With training camp less than a month away for the Bills, it is important to note that no matter how each of them came to Buffalo (whether by free agency, draft, or undrafted free agency) any player is capable of making the 53 man roster.
No one would know that better than cornerback Nickell Robey, who entered the 2013 training camp as a 21 year old defensive back from USC listed at 5’7”, 169 pounds who was not selected in the 2013 NFL Draft. Robey not only made the squad, but made impact plays.
In a Buffalo victory against the Miami Dolphins last October, Robey had a pick six and recorded two sacks in the rematch in December. Robey was ranked 28th among cornerbacks in the NFL last season, according Bleacher Report’s Matt Miller in his NFL 1000:
Because of his height, Nickell Robey (5’7”, 165 lbs, one season) is limited to being just a slot cornerback. However, slot cornerbacks play big roles in today’s NFL. Robey played more than 600 snaps last season as the Bills’ inside cornerback. To make up for his lack of size, Robey relies on his quickness and aggressive ball skills. His aggressiveness can’t overcome bigger receivers or tight ends, but he proved to be effective against receivers who rely on their quickness to succeed.
Robey was kind enough to talk to me during his triumphant camp last August, and its safe to say he had all the characteristics of an undrafted success story: humility, work ethic, and intensity to go along with his skills.
While Robey was the standout performer, third-string quarterback Jeff Tuel also parlayed his training camp performance into a spot on the roster, and receiver Da’Rick Rogers went from being cut at Bills camp to catching 14 passes and two touchdowns for the Indianapolis Colts, along with a 46-yard bomb from Andrew Luck in the Colts’ playoff victory against the Chiefs.
Here is a look at a pair of undrafted rookies who could potentially make the roster, which would give them the opportunity to have a Robey-like rookie season:
S Kenny Ladler, Vanderbilt (6’0”, 207 pounds)
Ladler garnered first-team All-Southeastern Conference recognition as a senior in 2013 after forcing a school-record five fumbles to go along with five interceptions. In May, the Buffalo News’ Mark Gaughan profiled how Ladler changed his game entering his final year for the Commodores:
Creating more turnovers was the goal of Buffalo Bills rookie safety Kenny Ladler entering his senior year at Vanderbilt University last fall.
On the advice of Vanderbilt alumnus and former NFL safety Corey Chavous, Ladler spent last summer watching video of Chicago Bears cornerback Charles Tillman. He’s the NFL’s active leader for forced fumbles among defensive backs.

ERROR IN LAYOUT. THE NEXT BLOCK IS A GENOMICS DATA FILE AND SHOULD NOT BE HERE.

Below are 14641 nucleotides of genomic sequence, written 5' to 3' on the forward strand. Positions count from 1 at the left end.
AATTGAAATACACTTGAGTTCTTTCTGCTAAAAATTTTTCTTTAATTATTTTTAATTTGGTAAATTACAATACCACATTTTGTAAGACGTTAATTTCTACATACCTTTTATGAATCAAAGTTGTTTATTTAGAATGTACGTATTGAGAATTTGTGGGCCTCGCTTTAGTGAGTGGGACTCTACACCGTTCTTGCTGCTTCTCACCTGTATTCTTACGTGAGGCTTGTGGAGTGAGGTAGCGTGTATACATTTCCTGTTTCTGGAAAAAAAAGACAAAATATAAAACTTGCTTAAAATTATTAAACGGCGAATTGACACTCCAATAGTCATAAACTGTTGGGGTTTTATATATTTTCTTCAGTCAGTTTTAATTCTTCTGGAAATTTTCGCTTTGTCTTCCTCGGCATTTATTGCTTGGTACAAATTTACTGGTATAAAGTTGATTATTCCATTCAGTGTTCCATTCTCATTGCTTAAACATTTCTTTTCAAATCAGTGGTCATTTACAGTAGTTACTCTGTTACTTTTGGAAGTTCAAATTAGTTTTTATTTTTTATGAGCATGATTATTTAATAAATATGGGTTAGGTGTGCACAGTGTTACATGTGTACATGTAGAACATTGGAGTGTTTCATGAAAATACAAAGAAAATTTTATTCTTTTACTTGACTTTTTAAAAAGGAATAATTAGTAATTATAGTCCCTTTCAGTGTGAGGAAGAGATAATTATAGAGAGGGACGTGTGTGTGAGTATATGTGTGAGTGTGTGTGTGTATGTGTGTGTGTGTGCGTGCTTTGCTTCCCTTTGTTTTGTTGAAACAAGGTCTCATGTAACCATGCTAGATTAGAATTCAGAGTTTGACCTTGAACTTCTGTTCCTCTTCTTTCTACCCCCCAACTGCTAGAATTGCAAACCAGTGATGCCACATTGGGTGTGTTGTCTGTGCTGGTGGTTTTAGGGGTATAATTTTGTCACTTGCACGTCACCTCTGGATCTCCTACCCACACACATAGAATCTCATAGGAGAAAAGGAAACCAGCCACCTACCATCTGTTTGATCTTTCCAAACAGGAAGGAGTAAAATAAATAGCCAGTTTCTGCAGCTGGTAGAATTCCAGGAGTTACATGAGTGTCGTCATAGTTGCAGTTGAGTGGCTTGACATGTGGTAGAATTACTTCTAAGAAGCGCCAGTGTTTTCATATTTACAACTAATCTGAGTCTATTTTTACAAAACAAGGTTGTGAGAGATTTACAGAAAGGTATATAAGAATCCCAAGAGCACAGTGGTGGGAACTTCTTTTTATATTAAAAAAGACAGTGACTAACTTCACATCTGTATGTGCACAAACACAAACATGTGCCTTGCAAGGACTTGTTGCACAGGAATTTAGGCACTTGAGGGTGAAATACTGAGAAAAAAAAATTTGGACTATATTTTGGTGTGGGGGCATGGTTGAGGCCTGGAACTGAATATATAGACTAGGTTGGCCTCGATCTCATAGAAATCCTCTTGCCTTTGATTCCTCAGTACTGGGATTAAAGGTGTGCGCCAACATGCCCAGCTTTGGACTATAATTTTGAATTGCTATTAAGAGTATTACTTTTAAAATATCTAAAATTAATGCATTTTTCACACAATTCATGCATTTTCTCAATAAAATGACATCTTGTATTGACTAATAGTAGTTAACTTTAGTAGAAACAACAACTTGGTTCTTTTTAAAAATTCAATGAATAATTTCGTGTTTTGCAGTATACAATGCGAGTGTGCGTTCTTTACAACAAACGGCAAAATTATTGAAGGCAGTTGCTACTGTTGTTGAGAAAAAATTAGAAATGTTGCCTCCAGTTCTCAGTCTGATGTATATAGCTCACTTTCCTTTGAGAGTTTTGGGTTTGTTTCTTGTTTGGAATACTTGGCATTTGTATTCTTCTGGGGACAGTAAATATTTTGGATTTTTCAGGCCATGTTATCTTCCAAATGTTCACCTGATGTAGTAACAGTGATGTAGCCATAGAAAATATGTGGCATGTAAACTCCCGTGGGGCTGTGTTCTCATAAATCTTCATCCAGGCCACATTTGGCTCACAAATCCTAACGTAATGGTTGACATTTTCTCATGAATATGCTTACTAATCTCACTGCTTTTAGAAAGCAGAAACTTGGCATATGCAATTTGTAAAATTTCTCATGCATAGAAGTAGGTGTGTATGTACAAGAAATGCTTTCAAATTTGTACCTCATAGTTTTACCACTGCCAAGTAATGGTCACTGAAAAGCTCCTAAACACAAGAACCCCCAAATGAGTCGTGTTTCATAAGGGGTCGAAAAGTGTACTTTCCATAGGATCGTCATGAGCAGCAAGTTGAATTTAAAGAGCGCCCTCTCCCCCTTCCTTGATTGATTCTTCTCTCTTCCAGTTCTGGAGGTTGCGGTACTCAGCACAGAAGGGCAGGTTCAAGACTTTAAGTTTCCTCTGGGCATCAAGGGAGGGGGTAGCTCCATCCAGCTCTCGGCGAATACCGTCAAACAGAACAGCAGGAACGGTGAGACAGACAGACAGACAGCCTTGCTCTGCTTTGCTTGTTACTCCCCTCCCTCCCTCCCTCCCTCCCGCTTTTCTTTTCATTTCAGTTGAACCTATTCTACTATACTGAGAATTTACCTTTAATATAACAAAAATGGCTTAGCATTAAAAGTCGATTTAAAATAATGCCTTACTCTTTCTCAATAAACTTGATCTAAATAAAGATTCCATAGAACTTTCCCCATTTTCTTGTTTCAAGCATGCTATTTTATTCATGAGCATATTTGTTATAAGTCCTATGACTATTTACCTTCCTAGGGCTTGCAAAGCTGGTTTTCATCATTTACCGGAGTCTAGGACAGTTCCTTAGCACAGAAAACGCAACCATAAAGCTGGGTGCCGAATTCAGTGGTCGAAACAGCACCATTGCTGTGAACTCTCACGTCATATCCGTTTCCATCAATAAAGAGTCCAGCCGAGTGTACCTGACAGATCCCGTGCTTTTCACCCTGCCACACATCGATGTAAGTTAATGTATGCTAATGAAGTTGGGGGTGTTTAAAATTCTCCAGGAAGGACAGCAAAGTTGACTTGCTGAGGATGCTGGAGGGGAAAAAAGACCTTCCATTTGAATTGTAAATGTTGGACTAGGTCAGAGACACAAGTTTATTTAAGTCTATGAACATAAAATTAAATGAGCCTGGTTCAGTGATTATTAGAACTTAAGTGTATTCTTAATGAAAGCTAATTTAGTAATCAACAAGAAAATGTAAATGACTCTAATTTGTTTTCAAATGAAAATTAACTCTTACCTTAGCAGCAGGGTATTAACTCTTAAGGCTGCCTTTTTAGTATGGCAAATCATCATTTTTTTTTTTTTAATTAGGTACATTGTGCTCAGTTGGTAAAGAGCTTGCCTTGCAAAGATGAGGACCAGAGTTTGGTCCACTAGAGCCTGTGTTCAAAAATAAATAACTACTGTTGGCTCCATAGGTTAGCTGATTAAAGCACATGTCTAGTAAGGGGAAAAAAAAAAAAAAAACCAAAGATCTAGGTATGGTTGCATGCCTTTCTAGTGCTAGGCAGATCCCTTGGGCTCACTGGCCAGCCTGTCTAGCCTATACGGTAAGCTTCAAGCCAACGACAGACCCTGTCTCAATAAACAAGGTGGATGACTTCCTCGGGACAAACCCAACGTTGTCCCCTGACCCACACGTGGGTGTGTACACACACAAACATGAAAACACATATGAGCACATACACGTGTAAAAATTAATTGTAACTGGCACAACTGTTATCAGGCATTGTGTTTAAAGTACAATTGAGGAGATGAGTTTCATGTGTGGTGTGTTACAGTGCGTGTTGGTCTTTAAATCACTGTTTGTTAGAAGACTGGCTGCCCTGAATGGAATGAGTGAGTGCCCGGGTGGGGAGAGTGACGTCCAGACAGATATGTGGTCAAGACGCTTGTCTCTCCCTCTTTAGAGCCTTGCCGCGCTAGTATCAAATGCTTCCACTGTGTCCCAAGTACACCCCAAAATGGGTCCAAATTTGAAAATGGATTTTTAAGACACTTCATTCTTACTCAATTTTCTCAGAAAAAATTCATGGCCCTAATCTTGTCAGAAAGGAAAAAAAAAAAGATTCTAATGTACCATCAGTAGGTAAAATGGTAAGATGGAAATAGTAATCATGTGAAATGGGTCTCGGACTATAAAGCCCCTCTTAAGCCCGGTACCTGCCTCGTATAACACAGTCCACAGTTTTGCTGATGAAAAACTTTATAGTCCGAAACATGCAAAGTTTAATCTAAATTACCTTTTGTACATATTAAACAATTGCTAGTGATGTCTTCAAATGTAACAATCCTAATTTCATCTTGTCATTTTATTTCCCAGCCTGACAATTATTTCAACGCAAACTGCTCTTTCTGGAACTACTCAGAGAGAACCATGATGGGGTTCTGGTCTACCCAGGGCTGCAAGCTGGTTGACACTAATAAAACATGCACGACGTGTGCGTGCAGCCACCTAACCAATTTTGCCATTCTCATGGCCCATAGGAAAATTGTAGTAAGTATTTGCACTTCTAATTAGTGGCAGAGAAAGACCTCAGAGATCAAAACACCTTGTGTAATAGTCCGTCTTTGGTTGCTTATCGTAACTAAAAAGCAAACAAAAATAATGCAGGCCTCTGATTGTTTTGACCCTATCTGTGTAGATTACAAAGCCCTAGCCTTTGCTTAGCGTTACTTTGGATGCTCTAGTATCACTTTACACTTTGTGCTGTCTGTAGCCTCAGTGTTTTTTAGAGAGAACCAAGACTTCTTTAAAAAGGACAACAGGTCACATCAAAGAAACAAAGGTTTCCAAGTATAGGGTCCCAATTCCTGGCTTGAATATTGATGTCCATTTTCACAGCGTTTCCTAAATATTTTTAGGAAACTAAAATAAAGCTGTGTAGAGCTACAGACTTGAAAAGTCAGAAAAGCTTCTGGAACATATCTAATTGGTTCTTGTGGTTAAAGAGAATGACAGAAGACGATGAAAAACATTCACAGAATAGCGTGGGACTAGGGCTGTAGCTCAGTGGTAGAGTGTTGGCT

“I just took that info and started watching him on film,” Ladler said. “I noticed every time he was around the ball, he was punching at the offensive player. That’s kind of how he has made his name.”
Tillman is not a bad example for Ladler to follow, as the Chicago Bear has forced 17 fumbles in his last 40 games played. With Pro Bowler Jairus Byrd going to the Saints in free agency, who exactly will start across from free safety Aaron Williams is a question mark.
Ladler joins third-year pro Da’Norris Searcy, along with second-year pros Jonathan Meeks and Duke Williams in a young safety group that could be forced to grow up quick. If Ladler continues his progress as a playmaker from his last collegiate season, don’t be surprised if he makes an imprint or two in the regular season.
LB James Gaines, Miami (6’3”, 240 pounds)
Gaines started 27 games for the Hurricanes, finishing his career with 199 tackles, eight tackles for loss, a forced fumble, three fumble recoveries and two interceptions.
Gaines, a native of Buffalo and graduate of Canisius High School, was among the Bills’s undrafted free agent signees profiled by Buffalobills.com insider Chris Brown in May, in which Gaines is complimented by the team’s area scout:
“A local kid so it’s good that he gets a chance to get back near home and try to carve out a career for himself,” said Bills area scout C.J. Leak. “Everybody at his school raved about his character and work ethic. He played at middle and outside linebacker for them. What he lacks in size and speed he makes up for in quickness and shows the ability to slip backs. He has some special teams experience as well.”
When he was introduced as a Bill, Gaines could not have been happier with coming back home to start his pro career.
“It’s amazing being back home and being well-received from people back home,” said Gaines. “From my high school teammates and everybody just excited for me to be here.”
While Buffalo’s linebacker core is deep and talented with the likes of Kiko Alonso, Brandon Spikes, Nigel Bradham, Manny Lawson, third-round pick Preston Brown, and former first-round pick Keith Rivers, Gaines’ special teams abilities and experience could come in handy.
Gaines was asked about Robey’s rise as an undrafted rookie as well. Gaines hopes to use the now second-year cornerback as both advice and motivation to achieve his goals.
“Whatever and whoever I can ask to be successful, that is the plan,” said Gaines. “It just shows his work ethic and with the odds stacked against him, his ability to still overcome and have a great rookie season and go in to his second season. I’m excited to talk to him as well as other players.”
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